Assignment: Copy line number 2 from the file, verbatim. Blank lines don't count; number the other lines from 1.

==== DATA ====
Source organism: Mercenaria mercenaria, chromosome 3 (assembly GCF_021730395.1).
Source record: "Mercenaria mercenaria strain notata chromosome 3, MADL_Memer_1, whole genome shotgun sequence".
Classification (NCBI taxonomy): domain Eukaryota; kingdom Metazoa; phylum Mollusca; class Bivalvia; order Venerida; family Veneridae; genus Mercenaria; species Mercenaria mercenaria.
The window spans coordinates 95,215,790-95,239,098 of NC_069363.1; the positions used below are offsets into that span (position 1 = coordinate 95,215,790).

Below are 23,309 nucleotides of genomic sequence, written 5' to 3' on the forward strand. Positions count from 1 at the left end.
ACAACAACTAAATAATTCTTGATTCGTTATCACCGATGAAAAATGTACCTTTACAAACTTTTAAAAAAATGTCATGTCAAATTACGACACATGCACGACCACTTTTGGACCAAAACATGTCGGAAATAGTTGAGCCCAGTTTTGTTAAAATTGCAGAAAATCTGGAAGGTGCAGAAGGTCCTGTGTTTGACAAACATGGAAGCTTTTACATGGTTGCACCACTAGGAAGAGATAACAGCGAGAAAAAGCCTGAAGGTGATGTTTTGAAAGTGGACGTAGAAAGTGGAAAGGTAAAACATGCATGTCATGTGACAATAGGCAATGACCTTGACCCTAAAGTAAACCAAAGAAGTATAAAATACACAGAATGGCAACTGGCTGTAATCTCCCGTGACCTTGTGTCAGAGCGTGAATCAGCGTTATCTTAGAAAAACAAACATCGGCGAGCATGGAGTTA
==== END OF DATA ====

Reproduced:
Source record: "Mercenaria mercenaria strain notata chromosome 3, MADL_Memer_1, whole genome shotgun sequence".